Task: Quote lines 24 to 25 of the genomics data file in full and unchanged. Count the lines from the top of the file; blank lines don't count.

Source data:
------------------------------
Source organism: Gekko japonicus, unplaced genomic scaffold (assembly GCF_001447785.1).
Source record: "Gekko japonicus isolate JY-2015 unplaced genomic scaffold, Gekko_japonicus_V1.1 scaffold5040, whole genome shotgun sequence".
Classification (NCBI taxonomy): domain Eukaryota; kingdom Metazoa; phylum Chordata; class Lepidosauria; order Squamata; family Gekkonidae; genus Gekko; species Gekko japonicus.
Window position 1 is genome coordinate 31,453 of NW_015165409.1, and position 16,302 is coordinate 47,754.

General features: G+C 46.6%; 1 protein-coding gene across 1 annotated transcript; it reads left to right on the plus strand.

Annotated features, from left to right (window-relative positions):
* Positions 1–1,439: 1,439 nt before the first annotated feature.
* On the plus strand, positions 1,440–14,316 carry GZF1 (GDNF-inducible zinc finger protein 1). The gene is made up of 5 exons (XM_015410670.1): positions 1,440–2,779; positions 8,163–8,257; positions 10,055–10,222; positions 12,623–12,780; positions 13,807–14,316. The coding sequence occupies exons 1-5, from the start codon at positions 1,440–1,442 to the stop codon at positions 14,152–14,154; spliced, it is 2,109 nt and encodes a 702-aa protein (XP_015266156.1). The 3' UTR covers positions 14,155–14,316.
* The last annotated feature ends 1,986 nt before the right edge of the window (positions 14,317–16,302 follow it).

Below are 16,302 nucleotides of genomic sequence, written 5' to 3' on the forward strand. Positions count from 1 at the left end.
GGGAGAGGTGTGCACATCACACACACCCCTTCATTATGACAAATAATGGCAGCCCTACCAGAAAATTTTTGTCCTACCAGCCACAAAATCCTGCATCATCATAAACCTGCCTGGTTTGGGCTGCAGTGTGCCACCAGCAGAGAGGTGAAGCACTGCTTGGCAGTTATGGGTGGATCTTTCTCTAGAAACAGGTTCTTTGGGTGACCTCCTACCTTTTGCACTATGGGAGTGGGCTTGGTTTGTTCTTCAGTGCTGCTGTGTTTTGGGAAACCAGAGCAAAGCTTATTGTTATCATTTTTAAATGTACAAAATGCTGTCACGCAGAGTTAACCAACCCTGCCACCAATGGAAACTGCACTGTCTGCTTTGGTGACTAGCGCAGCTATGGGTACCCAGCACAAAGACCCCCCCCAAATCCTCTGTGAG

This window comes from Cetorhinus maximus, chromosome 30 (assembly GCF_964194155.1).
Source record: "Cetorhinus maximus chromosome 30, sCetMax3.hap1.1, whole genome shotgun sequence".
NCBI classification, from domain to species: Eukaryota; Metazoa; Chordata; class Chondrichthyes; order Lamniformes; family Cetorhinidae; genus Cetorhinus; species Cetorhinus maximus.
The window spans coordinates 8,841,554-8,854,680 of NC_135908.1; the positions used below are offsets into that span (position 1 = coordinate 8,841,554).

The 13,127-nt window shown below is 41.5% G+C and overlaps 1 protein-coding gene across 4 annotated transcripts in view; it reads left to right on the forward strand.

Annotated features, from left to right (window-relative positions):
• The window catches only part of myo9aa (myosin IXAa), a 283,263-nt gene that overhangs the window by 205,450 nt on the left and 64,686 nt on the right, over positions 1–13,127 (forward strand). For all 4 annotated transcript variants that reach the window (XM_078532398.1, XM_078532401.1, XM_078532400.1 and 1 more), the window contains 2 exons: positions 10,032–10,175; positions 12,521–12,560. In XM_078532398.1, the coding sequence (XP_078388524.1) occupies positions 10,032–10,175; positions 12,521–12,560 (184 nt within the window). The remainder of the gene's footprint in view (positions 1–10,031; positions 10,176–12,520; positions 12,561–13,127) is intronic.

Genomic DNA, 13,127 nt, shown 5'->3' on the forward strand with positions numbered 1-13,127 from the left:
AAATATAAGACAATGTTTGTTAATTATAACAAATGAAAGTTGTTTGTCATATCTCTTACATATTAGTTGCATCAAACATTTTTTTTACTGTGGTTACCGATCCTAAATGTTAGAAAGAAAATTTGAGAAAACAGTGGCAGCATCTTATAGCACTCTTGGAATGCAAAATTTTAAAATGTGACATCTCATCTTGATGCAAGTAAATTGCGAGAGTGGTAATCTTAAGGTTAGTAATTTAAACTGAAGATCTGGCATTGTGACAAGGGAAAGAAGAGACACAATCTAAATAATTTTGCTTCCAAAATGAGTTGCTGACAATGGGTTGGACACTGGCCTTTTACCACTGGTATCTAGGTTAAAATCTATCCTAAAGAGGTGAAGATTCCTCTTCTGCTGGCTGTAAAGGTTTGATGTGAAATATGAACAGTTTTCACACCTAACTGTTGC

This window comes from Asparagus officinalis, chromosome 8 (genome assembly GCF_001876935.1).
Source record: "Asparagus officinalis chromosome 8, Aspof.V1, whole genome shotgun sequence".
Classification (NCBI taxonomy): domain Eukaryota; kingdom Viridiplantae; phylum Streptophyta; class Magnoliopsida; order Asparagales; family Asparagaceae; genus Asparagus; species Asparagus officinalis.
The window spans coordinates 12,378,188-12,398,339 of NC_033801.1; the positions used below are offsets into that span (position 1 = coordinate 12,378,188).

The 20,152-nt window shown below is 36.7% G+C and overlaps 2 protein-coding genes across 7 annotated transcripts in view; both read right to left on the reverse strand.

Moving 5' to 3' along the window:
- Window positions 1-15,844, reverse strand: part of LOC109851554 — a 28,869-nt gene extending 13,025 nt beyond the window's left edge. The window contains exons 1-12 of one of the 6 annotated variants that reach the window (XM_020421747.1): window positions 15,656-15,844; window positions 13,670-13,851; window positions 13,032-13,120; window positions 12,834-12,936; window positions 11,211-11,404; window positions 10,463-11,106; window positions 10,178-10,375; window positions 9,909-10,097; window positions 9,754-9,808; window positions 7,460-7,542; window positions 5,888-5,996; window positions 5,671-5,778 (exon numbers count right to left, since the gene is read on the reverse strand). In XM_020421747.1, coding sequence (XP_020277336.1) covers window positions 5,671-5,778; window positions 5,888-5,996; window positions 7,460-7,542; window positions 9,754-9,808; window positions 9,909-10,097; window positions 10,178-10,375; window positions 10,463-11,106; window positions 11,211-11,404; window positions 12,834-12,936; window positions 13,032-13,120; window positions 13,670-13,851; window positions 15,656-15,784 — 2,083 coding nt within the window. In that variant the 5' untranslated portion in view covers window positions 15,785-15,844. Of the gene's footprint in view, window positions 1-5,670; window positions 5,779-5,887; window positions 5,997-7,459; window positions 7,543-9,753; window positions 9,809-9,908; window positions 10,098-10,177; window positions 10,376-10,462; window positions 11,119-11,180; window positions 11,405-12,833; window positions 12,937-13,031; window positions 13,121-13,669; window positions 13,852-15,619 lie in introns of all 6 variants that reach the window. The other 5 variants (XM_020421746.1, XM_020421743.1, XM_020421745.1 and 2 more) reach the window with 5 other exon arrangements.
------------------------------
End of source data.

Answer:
The window spans coordinates 12,378,188-12,398,339 of NC_033801.1; the positions used below are offsets into that span (position 1 = coordinate 12,378,188).

The 20,152-nt window shown below is 36.7% G+C and overlaps 2 protein-coding genes across 7 annotated transcripts in view; both read right to left on the reverse strand.